1

I am confused with the usage of so.

Consider some examples from Oxford and Meriam-webster

  1. It was still painful so I went to see a doctor (Oxford).
  2. We were bored with the movie, so we left (MW).
  3. There are no more chairs available, so you'll have to stand (MW).

So is a conjunction in all the above sentences. But I don't understand when to place a comma before it. So is one of FANBOYS. Thus, we have use a comma when it connects two independent clauses, which I think contradict the first sentence.

Is the placement of comma before so depends on a style guide? For example, Americans prefer a comma while the British doesn't.

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First of all, I don't think this is a matter of "so" at all. It is essentially the issue of commas with coordinating conjunctions: FANBOYS.

Yes, when two independent clauses are connected with a conjunction, a comma is often used. This is not a strict rule, but a general guideline (note how I used a comma before 'but' even though it is not needed/recommended there—I used it there just to reflect a pause in my speech; in a formal context, I would not put the comma there).

It is a good idea to follow the guidelines when you are writing something formal (e.g., academic papers, college applications, official reports, emails, etc.) and then be consistent throughout your work. When you are writing something that is informal (fiction, emails, ELL answers, etc.), feel free to use punctuation to convey your tone (e.g., comma to denote a pause in speech).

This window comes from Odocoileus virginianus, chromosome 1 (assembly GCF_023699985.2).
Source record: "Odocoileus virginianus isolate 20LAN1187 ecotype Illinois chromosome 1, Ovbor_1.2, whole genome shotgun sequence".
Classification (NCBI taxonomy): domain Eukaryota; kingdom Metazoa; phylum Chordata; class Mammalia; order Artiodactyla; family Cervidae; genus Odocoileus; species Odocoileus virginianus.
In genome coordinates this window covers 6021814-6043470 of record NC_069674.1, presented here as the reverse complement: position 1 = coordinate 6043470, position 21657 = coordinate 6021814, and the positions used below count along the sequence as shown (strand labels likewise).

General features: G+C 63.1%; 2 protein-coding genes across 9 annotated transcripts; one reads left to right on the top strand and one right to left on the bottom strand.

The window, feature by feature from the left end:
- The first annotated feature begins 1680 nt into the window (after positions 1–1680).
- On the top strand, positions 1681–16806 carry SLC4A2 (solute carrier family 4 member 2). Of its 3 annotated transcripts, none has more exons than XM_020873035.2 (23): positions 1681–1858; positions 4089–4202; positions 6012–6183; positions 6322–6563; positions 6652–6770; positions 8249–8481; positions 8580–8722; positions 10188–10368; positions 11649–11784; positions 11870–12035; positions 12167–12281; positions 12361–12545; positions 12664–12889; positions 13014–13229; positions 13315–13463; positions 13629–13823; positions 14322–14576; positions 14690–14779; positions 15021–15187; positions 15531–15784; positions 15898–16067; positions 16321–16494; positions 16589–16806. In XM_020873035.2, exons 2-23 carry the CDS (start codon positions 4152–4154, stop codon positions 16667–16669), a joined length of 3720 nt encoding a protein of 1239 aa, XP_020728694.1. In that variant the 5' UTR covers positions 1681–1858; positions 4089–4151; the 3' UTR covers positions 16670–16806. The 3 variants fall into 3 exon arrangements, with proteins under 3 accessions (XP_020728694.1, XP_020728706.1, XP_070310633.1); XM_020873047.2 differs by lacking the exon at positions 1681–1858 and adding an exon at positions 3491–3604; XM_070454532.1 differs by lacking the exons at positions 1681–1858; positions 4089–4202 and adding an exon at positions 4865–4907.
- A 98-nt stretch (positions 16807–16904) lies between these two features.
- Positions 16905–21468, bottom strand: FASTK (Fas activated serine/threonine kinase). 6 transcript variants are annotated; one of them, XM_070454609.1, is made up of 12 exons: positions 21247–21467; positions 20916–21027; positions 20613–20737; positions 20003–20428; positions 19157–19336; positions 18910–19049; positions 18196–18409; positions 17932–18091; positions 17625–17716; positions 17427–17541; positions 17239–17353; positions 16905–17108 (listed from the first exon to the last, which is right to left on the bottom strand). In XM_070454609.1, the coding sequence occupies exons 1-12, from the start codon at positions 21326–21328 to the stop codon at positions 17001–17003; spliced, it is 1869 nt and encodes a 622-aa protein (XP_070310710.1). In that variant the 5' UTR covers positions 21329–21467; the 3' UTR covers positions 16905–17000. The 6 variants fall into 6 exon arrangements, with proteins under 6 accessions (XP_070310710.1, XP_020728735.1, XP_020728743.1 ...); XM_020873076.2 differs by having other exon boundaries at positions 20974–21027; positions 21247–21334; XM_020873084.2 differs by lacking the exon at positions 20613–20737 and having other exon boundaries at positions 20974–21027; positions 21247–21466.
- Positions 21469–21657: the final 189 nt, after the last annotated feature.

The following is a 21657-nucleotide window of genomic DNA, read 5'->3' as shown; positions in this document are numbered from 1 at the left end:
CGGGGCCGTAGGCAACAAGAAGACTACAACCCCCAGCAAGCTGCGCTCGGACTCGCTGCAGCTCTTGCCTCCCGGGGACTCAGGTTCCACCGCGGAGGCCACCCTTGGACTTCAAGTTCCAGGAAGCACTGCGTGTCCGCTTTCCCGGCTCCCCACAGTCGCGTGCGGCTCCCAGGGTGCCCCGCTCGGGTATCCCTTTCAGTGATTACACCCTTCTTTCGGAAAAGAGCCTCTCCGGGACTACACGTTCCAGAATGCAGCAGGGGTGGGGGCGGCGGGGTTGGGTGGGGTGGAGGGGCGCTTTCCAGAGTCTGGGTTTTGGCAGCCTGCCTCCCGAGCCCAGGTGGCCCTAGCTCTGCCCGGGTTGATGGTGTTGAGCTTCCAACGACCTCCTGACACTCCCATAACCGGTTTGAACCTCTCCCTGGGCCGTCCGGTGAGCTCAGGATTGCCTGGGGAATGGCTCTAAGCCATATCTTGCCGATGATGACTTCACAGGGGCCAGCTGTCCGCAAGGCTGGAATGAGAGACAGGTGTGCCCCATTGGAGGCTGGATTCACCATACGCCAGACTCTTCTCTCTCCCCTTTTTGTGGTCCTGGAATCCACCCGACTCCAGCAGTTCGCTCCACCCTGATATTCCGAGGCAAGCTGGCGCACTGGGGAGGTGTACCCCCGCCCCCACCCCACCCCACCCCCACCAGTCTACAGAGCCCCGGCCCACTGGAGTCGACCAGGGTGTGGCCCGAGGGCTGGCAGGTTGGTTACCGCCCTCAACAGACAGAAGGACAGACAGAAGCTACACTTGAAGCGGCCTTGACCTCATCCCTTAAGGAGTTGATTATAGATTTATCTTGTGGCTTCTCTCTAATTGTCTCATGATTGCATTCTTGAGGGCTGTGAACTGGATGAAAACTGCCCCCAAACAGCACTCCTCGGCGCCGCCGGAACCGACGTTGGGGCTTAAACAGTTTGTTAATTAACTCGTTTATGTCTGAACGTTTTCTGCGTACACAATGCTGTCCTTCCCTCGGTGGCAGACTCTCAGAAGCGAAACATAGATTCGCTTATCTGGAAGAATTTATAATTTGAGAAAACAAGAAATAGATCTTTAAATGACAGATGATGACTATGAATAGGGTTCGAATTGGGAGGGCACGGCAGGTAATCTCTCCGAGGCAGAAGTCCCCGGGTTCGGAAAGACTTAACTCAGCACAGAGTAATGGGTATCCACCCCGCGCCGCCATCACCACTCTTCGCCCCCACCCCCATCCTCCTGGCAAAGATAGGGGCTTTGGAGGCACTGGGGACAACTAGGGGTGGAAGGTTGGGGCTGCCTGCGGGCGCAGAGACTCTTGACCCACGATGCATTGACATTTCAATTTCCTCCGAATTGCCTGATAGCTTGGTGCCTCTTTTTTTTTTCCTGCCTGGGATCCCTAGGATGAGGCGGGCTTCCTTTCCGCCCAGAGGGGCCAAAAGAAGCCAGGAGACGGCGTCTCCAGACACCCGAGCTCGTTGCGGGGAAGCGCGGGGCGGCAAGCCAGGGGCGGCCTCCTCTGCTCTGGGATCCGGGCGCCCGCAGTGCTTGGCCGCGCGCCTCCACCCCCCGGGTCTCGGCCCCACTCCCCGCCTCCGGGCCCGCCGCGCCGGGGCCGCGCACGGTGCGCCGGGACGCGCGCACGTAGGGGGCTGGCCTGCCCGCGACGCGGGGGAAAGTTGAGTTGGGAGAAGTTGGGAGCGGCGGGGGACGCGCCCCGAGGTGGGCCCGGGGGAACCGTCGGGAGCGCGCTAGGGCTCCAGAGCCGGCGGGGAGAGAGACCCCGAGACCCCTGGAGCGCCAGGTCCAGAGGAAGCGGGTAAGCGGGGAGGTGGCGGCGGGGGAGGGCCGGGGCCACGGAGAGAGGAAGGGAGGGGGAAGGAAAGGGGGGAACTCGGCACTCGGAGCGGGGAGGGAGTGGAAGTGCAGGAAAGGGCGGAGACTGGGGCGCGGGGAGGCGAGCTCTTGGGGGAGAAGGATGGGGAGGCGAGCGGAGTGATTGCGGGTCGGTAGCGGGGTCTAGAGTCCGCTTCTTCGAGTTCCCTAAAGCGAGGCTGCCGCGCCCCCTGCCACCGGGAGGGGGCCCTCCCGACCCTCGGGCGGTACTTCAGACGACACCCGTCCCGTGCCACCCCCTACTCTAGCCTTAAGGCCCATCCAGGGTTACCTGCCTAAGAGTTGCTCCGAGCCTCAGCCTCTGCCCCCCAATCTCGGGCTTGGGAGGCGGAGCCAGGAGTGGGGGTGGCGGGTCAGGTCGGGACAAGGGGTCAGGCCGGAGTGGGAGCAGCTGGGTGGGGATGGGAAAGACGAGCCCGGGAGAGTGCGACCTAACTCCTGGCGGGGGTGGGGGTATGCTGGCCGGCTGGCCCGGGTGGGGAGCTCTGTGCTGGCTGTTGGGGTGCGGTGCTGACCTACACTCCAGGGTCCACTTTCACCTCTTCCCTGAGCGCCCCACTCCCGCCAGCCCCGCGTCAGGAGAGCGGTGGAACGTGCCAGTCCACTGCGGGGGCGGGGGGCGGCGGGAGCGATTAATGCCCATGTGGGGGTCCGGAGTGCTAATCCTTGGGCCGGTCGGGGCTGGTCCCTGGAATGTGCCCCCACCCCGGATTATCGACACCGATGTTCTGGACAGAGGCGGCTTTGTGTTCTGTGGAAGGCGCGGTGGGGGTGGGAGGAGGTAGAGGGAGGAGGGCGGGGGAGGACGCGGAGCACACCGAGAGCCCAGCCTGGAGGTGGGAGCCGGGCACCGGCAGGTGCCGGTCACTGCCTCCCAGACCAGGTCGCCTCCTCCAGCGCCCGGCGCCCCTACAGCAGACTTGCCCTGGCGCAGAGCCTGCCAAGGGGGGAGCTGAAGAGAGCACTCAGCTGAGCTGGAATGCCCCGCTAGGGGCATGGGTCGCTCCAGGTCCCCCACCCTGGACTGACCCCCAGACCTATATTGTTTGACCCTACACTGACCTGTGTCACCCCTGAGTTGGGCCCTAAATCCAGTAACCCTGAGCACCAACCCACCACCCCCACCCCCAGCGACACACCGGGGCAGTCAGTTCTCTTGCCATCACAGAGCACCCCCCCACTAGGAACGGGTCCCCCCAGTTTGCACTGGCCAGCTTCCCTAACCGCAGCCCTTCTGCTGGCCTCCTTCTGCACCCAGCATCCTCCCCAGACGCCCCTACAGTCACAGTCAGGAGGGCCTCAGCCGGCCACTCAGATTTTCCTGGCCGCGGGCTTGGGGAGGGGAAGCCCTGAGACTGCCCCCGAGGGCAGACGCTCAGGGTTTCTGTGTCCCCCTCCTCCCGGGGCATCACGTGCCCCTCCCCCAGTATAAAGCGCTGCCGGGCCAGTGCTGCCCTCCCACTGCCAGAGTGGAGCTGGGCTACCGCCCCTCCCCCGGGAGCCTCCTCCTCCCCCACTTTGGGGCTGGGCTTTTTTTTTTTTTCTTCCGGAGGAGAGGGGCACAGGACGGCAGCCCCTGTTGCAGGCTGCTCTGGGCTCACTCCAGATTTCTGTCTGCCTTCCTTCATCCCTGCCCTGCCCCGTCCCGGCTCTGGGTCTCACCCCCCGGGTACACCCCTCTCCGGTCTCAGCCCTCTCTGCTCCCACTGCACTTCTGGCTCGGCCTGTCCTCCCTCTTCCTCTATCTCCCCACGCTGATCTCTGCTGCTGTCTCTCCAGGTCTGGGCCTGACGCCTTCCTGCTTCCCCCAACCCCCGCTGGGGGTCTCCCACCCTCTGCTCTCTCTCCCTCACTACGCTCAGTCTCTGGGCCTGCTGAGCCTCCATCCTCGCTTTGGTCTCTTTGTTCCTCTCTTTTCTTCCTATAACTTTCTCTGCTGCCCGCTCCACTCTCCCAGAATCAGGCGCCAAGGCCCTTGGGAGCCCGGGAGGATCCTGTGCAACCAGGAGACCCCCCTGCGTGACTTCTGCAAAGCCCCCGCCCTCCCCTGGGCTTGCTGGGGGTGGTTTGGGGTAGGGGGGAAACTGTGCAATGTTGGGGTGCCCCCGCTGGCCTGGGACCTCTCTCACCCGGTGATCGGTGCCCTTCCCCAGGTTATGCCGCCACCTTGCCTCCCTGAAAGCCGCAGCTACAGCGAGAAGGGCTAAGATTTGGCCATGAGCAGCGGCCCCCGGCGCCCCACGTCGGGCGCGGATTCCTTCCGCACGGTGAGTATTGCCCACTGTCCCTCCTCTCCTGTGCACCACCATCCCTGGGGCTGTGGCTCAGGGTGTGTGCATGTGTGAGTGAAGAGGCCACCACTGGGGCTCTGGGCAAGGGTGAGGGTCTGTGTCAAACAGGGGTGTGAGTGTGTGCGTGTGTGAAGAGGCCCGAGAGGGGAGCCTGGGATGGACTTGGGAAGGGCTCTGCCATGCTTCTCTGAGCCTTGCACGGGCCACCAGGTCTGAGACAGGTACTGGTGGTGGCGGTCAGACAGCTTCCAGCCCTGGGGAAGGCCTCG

In this case, the use of comma has nothing to do with AmE or BrE. The only time a "comma" has something to do with AmE/BrE, is when it's an "oxford/serial" comma.

Oh well, let me now state the "rule":

If the two independent clauses (compound sentence) are short and closely related, you may omit the comma. Source: Commas and Independent Clauses

However, do not omit the comma if doing so creates ambiguity. The most important thing is clarity.

Here is something from an authoritative source, The Chicago Manual of Style Guide, 17th ed. (emphasis added):

When independent clauses are joined by and, but, or, so, yet, or any other coordinating conjunction, a comma usually precedes the conjunction.

If the clauses are very short and closely connected, the comma may be omitted (as in the last two examples) unless the clauses are part of a series. These recommendations apply equally to imperative sentences, in which the subject (you) is omitted but understood (as in the fifth and last examples).

  1. We activated the alarm, but the intruder was already inside.
  2. All watches display the time, and some of them do so accurately.
  3. Do we want to foster creativity, or are we interested only in our intellectual property?
  4. The bus never came, so we took a taxi.
  5. Wait for me at the bottom of the hill on Buffalo Street, or walk up to Eddy Street and meet me next to the Yield sign.
  6. Donald cooked, Sally poured the wine, and Maddie and Cammie offered hors d’oeuvres.

but [no comma in these]

7. Electra played the guitar and Tambora sang.
8. Raise your right hand and repeat after me.

Source: CMoS, 6.22: Commas with independent clauses joined by coordinating conjunctions

| improve this answer | |
  • Re: sentence #6, does the length of the individual independent clauses play a role in if we can join more than two independent clauses like that, that is, with a comma and coordinating conjunction between the last pair of clauses, and just a comma separating all other pairs? Or does the length of the conjoined clauses not factor at all? – HeWhoMustBeNamed Jan 18 at 11:40

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